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Shanghai scientists have located brain areas corresponding to smoking and drinking, bringing new insights and opening possibilities for stopping addictive behavior.
They found that regular smokers tend to have low functional connectivity, especially in the brain area associated with the processing of punishment, while those who drink often have high brain connectivity, especially in the reward-related brain area.
As human behavior is often guided by the desire to obtain positive outcomes and avoid negative consequences, neuroscientists are particularly interested in areas of the brain that process those things.
The research "showed that the abnormal connectivity of certain areas may be a factor attracting individuals to smoking and drinking", said Feng Jianfeng, leader of the team from the Institute of Science and Technology for Brain-Inspired Intelligence affiliated with Fudan University.
The team also found a correlation between smoking, drinking and impulsiveness. Changes in functional connectivity in the brain area associated with impulsive behavior could be observed.
"It suggested that being impulsive may be a factor leading to smoking and drinking, or vice versa," said Cheng Wei, the lead author of the research.
The researchers said that the extent of such functional connectivity changes in the brains of drinkers and smokers is closely related to the amount of alcohol and nicotine they consume.
"Such changes are even detectable in the brains of individuals who smoke only a few cigarettes or drink a little," Cheng said.
The research was based on a modeling analysis of brain networks using nearly 2,000 magnetic resonance imaging (MRI) samples. The samples included daily smokers, nonsmokers, alcoholics and nondrinkers - as well as people who smoke or drink on occasion - from the United States and European countries.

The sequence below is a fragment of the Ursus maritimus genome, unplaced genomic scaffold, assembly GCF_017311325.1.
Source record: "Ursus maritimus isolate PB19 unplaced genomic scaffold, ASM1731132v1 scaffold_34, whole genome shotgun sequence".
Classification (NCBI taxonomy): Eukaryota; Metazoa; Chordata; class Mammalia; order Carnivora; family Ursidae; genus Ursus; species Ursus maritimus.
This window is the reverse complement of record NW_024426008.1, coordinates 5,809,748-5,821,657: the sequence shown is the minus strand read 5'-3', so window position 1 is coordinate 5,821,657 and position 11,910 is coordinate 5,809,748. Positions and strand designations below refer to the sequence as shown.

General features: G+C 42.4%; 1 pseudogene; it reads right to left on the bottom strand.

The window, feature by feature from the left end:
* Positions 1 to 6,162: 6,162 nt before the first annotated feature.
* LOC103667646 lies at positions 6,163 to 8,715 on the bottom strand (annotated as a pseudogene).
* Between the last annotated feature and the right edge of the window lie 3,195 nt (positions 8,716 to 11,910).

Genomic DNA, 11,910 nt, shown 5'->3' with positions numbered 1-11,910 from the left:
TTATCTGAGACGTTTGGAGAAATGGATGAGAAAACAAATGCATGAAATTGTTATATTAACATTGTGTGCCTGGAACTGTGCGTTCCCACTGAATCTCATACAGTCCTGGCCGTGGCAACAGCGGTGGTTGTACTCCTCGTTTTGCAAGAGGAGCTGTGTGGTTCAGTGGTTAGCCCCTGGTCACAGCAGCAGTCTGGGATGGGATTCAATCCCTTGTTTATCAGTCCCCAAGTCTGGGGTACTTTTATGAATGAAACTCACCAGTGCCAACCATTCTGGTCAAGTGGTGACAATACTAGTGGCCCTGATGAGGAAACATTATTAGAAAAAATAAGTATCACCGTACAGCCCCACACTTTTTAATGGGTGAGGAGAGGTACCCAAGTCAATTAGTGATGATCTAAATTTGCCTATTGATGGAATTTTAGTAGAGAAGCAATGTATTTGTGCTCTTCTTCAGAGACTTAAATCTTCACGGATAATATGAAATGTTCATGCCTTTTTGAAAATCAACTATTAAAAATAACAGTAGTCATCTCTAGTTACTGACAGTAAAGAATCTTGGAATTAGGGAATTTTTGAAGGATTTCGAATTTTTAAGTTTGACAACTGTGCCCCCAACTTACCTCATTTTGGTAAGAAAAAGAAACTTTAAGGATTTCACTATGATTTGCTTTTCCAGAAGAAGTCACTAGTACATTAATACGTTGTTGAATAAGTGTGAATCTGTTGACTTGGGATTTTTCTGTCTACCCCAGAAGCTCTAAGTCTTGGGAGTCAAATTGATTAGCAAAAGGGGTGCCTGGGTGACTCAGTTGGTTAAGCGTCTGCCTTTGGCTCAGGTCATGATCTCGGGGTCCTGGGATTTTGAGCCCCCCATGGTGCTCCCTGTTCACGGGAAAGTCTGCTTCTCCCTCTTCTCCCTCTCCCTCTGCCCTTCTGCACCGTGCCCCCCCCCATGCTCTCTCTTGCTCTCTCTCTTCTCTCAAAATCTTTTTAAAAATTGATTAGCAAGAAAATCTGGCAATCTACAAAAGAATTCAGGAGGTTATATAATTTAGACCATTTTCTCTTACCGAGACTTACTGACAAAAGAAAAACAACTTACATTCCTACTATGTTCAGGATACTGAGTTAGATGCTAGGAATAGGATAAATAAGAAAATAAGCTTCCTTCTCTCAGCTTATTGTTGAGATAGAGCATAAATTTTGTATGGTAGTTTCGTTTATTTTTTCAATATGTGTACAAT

A paper about the study was published on the website of the United Kingdom-based biomedicine journal eLife earlier this month.
Researchers said the findings could have significant public health implications, as drinking and smoking affect many people worldwide.
According to the World Health Organization, more than 1.1 billion people globally smoke tobacco, and more than 7 million die each year because of their use of tobacco. About 2.3 billion people drink alcohol often. Of those, more than 25 percent are between age 15 and 19. More than 3 million people die as a result of the misuse of alcohol each year.
The research team said its previous research on depression showed that changes in human brains were exactly opposite to those in drinkers and smokers.
"We found that depression sufferers have increased sensitivity to negative stimuli and reduced sensitivity to positive stimuli," Feng said.
"So we speculated that those who have smoking and drinking habits may be less likely to suffer from depression, or that a certain amount of smoking and drinking may alleviate depression symptoms," he said, adding that the team wants to figure out the reason for the opposite mechanisms.